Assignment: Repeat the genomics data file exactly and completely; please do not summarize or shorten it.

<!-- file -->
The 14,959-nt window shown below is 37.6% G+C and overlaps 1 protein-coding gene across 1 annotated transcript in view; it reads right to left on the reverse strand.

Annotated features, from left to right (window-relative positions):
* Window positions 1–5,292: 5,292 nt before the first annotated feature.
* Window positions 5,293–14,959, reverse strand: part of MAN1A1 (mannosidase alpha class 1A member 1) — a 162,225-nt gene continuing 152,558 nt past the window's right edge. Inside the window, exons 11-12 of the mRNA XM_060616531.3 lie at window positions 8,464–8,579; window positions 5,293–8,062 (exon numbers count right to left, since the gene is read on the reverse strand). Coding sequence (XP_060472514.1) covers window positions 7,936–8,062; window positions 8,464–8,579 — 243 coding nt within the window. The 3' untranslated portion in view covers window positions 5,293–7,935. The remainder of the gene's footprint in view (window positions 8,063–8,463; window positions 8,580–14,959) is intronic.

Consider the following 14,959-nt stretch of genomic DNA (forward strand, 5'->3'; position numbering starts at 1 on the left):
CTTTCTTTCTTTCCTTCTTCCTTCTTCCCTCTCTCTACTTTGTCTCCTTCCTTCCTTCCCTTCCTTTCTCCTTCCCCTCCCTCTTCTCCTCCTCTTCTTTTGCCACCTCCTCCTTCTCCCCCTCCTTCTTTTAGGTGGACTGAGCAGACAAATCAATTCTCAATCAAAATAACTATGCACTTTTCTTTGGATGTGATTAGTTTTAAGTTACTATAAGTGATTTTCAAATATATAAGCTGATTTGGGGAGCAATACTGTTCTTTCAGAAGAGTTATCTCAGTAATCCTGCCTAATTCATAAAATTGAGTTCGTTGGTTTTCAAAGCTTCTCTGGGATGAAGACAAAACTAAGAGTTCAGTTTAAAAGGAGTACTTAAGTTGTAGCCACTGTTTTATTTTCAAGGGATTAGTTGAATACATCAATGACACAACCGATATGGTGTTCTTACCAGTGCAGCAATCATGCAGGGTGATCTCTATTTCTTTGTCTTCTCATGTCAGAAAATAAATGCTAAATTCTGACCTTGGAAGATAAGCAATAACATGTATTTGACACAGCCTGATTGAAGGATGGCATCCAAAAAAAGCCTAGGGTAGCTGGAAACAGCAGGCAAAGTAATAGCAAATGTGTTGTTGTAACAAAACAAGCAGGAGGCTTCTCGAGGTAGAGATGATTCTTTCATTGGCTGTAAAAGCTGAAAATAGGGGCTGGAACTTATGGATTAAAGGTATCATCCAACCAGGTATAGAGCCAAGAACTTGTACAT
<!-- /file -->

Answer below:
The 14,959-nt window shown below is 37.6% G+C and overlaps 1 protein-coding gene across 1 annotated transcript in view; it reads right to left on the reverse strand.

Annotated features, from left to right (window-relative positions):
* Window positions 1–5,292: 5,292 nt before the first annotated feature.
* Window positions 5,293–14,959, reverse strand: part of MAN1A1 (mannosidase alpha class 1A member 1) — a 162,225-nt gene continuing 152,558 nt past the window's right edge. Inside the window, exons 11-12 of the mRNA XM_060616531.3 lie at window positions 8,464–8,579; window positions 5,293–8,062 (exon numbers count right to left, since the gene is read on the reverse strand). Coding sequence (XP_060472514.1) covers window positions 7,936–8,062; window positions 8,464–8,579 — 243 coding nt within the window. The 3' untranslated portion in view covers window positions 5,293–7,935. The remainder of the gene's footprint in view (window positions 8,063–8,463; window positions 8,580–14,959) is intronic.

Consider the following 14,959-nt stretch of genomic DNA (forward strand, 5'->3'; position numbering starts at 1 on the left):
CTTTCTTTCTTTCCTTCTTCCTTCTTCCCTCTCTCTACTTTGTCTCCTTCCTTCCTTCCCTTCCTTTCTCCTTCCCCTCCCTCTTCTCCTCCTCTTCTTTTGCCACCTCCTCCTTCTCCCCCTCCTTCTTTTAGGTGGACTGAGCAGACAAATCAATTCTCAATCAAAATAACTATGCACTTTTCTTTGGATGTGATTAGTTTTAAGTTACTATAAGTGATTTTCAAATATATAAGCTGATTTGGGGAGCAATACTGTTCTTTCAGAAGAGTTATCTCAGTAATCCTGCCTAATTCATAAAATTGAGTTCGTTGGTTTTCAAAGCTTCTCTGGGATGAAGACAAAACTAAGAGTTCAGTTTAAAAGGAGTACTTAAGTTGTAGCCACTGTTTTATTTTCAAGGGATTAGTTGAATACATCAATGACACAACCGATATGGTGTTCTTACCAGTGCAGCAATCATGCAGGGTGATCTCTATTTCTTTGTCTTCTCATGTCAGAAAATAAATGCTAAATTCTGACCTTGGAAGATAAGCAATAACATGTATTTGACACAGCCTGATTGAAGGATGGCATCCAAAAAAAGCCTAGGGTAGCTGGAAACAGCAGGCAAAGTAATAGCAAATGTGTTGTTGTAACAAAACAAGCAGGAGGCTTCTCGAGGTAGAGATGATTCTTTCATTGGCTGTAAAAGCTGAAAATAGGGGCTGGAACTTATGGATTAAAGGTATCATCCAACCAGGTATAGAGCCAAGAACTTGTACAT